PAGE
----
Olive oil may be just the cure you're looking for.
I came home from the grocery store the other evening with a can of black olives and the way my kids attacked it, you would have thought it was a bag of chocolate. I’d planned to use those olives on my salad, but they were gobbled up entirely within minutes. Olives are indeed delicious (and fun to put on your fingers!), and a new study I’d just read also reminded me it’s good to up my consumption of equally tasty olive oil.
The study suggests that consuming extra-virgin olive oil may protect the brain against some of the markers of Alzheimer’s disease. Olive oil also has other health benefits that have been discovered, such as preventing strokes; and controlling blood sugar, according to this report from the Mayo Clinic. For this week’s Healthy Habits, let’s pour ourselves a little extra olive oil.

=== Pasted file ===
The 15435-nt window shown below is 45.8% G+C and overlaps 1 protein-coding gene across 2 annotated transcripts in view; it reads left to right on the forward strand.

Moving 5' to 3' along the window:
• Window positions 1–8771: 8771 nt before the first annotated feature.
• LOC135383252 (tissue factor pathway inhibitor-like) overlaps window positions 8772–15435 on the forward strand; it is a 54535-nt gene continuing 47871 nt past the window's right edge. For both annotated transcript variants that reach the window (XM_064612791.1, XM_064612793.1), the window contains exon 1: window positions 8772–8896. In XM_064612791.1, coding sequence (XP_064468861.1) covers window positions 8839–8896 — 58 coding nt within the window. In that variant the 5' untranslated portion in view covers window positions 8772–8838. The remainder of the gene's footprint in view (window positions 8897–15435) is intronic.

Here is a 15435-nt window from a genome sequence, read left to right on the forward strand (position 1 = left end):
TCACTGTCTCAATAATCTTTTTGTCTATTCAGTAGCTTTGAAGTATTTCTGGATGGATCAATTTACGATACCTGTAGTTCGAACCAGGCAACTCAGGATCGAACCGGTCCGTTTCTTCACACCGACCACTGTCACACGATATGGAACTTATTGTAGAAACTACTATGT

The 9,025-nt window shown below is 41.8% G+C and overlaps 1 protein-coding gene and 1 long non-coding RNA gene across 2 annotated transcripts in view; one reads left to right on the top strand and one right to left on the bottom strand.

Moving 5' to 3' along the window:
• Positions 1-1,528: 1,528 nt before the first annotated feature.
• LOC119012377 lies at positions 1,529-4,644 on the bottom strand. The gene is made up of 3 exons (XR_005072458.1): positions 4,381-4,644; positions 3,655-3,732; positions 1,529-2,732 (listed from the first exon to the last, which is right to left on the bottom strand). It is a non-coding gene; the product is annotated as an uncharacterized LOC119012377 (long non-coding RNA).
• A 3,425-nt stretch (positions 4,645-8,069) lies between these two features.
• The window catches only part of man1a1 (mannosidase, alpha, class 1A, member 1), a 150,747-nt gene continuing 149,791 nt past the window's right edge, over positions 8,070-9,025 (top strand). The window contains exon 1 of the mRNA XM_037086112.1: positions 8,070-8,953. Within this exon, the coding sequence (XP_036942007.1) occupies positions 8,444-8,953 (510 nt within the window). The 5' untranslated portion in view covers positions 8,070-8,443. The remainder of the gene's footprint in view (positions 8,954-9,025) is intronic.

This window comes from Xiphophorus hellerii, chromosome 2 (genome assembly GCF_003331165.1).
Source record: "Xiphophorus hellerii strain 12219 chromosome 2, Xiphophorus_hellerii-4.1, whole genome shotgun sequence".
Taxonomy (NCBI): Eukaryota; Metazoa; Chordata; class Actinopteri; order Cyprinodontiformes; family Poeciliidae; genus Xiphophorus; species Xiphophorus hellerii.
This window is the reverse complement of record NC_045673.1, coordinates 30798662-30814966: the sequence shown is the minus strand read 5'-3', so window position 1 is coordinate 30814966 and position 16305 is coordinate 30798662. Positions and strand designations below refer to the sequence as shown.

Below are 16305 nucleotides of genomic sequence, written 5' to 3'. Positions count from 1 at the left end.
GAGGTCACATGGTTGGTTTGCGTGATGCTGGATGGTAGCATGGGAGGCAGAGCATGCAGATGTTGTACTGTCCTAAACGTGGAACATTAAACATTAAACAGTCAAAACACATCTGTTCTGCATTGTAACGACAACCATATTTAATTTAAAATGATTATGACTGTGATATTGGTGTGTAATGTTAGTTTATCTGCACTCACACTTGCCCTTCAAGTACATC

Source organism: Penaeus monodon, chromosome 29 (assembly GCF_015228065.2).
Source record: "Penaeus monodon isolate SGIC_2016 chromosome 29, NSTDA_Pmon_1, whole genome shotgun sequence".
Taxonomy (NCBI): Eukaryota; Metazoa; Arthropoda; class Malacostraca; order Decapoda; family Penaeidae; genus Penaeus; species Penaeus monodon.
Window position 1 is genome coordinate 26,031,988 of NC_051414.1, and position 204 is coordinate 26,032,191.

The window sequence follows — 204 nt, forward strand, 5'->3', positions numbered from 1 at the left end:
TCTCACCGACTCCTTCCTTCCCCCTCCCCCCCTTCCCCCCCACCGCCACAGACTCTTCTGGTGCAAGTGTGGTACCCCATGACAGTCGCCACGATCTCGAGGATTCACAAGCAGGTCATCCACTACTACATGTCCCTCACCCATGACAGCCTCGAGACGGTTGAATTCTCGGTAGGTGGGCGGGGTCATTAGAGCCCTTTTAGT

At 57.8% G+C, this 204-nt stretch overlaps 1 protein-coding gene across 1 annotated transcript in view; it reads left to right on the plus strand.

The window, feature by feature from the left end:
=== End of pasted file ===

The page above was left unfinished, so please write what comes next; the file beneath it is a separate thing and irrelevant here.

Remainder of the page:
First, Pick Fresh
Find the freshest extra-virgin olive you can. According to the UC Davis Olive Center, quality oils have a harvest date on the container (not the same as a best by date). Look for the most recent harvest, which will be November to December for the Northern Hemisphere crops, such as in California or Italy, and May to June for Southern Hemisphere crops, such as Australia’s.
Choose containers made from dark-colored glass, tin, or a clear glass that is stashed inside a box. Keep olive oil away from heat, so away from the stove, and use it up within six weeks. So buy a small container rather than a vat (sorry, Big Box stores), and replenish often.
More Than Salad Dressing
Think beyond Caprese salad. Try using the versatile olive oil drizzled over eggs, steamed asparagus or rice and beans, suggests Olive Oil Times. The site also recommends it for use in pureed cauliflower, for dressing a steak and over goat cheese. You can even add extra-virgin olive oil to smoothies (it goes well with strawberry and in green drinks).